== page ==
excerpt from 'Letters from Italy describing the customs and manners of that country, in the years 1765 and 1766' pp. 28-29 (202 words)

excerpt from 'Letters from Italy describing the customs and manners of that country, in the years 1765 and 1766' pp. 28-29 (202 words)

part of

Letters from Italy describing the customs and manners of that country, in the years 1765 and 1766

original language

urn:iso:std:iso:639:ed-3:eng

in pages

28-29

type

text excerpt

encoded value

There are four convents in Venice, to which four hospitals are annexed, that give names to the convents. They are of a very singular institution in one article, being open to a certain number of poor young women, who are thoroughly instructed in both vocal and instrumental musick. They exhibit in their churches, on particular days of the week and some festivals, (to the public gratis,) and are much followed, as the performance is finer than one expects in any other place than a theatre. The terms upon which they accept their education, are, to remain in the convent until their talents shall induce some one to marry them. This happens very rarely, so that they generally sing on till their voices are lost, and their names are forgotten. The founders of this charity had, as it appears, too exalted an opinion of the power of musick; for, however beautiful the girls may be, they trust only to their melody, being intercepted from the sight of the audience, by a black gauze hung over the rails of the gallery in which they perform: It is transparent enough to shew the figures of women, but not in the least their features and complexion.

 

There are four convents in Venice, to which four hospitals are annexed, that give names to the convents. They are of a very singular institution in one article, being open to a certain number of poor young women, who are thoroughly instructed in both vocal and instrumental musick. They exhibit in their churches, on particular days of the week and some festivals, (to the public gratis,) and are much followed, as the performance is finer than one expects in any other place than a theatre. The terms upon which they accept their education, are, to remain in the convent until their talents shall induce some one to marry them. This happens very rarely, so that they generally sing on till their voices are lost, and their names are forgotten. The founders of this charity had, as it appears, too exalted an opinion of the power of musick; for, however beautiful the girls may be, they trust only to their melody, being intercepted from the sight of the audience, by a black gauze hung over the rails of the gallery in which they perform: It is transparent enough to shew the figures of women, but not in the least their features and complexion.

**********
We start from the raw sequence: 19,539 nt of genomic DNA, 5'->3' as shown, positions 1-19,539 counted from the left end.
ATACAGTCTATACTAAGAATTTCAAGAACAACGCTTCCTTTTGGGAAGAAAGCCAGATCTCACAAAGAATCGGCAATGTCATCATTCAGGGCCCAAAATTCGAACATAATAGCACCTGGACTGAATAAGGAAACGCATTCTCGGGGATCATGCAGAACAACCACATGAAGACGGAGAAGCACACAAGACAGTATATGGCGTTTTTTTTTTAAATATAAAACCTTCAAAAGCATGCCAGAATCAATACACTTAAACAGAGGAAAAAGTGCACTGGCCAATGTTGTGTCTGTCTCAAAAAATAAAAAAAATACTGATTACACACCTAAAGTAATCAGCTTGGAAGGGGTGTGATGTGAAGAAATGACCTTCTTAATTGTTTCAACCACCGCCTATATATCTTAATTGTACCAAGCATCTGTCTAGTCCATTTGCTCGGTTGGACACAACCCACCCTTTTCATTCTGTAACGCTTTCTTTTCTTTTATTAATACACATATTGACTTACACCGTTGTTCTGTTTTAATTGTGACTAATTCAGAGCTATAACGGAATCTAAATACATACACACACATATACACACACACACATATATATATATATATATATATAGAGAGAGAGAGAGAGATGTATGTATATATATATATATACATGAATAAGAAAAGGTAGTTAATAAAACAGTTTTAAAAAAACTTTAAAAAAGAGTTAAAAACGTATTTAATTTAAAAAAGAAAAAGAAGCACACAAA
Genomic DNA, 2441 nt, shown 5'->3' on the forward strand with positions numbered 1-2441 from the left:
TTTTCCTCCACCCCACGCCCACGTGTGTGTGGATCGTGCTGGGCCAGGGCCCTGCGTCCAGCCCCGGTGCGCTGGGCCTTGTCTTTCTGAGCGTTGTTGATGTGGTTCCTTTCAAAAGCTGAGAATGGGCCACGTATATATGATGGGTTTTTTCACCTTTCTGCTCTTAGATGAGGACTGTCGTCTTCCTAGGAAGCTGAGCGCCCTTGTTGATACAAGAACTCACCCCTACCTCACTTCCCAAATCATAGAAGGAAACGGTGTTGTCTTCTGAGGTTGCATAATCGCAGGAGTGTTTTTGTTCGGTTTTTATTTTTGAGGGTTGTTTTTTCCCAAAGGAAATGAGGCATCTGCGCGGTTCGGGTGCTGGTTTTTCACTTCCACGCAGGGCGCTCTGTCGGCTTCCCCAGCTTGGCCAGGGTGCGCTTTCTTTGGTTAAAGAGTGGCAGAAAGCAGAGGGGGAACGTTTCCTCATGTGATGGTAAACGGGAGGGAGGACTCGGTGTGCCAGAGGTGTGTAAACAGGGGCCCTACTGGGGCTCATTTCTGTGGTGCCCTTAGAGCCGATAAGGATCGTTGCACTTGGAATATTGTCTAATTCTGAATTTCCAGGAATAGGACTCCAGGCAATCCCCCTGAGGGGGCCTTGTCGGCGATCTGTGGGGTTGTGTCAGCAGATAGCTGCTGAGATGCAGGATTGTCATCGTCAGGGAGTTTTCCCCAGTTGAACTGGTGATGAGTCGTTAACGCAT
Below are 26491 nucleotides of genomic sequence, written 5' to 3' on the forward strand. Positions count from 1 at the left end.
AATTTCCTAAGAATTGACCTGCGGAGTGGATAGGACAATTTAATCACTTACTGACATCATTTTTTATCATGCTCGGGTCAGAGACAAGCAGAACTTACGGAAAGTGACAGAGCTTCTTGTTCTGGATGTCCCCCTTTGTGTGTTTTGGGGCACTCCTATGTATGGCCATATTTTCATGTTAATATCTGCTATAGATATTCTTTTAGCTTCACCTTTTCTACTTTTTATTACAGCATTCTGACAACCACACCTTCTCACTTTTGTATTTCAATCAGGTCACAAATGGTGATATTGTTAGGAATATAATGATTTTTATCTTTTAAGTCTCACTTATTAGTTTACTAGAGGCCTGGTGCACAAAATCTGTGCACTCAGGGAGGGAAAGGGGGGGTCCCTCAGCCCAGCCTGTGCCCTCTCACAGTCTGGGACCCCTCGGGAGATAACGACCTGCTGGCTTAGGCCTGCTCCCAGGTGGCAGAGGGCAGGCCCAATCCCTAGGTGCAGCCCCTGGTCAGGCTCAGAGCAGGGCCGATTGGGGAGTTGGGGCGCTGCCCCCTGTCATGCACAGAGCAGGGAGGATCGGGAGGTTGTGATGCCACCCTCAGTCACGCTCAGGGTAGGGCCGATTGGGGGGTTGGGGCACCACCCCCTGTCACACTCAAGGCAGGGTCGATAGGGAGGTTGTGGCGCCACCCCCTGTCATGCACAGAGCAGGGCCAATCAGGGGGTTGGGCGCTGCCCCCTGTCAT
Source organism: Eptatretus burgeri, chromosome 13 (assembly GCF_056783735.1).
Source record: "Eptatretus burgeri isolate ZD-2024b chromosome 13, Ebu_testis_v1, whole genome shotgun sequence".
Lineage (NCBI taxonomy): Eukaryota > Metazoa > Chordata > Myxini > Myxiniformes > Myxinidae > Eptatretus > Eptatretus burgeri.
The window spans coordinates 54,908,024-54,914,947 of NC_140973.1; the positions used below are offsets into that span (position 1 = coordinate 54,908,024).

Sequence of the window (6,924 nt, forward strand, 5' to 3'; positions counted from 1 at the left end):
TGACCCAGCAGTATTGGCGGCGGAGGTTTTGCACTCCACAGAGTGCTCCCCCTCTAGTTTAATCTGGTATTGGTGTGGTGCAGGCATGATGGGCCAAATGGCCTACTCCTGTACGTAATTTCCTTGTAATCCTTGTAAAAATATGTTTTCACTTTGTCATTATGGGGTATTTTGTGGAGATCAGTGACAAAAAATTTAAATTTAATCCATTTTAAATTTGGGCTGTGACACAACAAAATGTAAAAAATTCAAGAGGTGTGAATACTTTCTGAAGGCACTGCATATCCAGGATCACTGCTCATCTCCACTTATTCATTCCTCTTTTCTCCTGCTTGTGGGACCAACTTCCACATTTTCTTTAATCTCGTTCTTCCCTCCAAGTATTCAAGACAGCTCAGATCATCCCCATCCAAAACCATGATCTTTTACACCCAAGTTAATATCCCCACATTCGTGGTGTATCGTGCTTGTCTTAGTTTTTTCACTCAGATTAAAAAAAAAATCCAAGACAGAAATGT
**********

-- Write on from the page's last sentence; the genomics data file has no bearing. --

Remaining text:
There are four convents in Venice, to which four hospitals are annexed, that give names to the convents. They are of a very singular institution in one article, being open to a certain number of poor young women, who are thoroughly instructed in both vocal and instrumental musick. They exhibit in their churches, on particular days of the week and some festivals, (to the public gratis,) and are much followed, as the performance is finer than one expects in any other place than a theatre. The terms upon which they accept their education, are, to remain in the convent until their talents shall induce some one to marry them. This happens very rarely, so that they generally sing on till their voices are lost, and their names are forgotten. The founders of this charity had, as it appears, too exalted an opinion of the power of musick; for, however beautiful the girls may be, they trust only to their melody, being intercepted from the sight of the audience, by a black gauze hung over the rails of the gallery in which they perform: It is transparent enough to shew the figures of women, but not in the least their features and complexion.

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excerpt from 'Letters from Italy describing the customs and manners of that country, in the years 1765 and 1766' pp. 28-29 (202 words)

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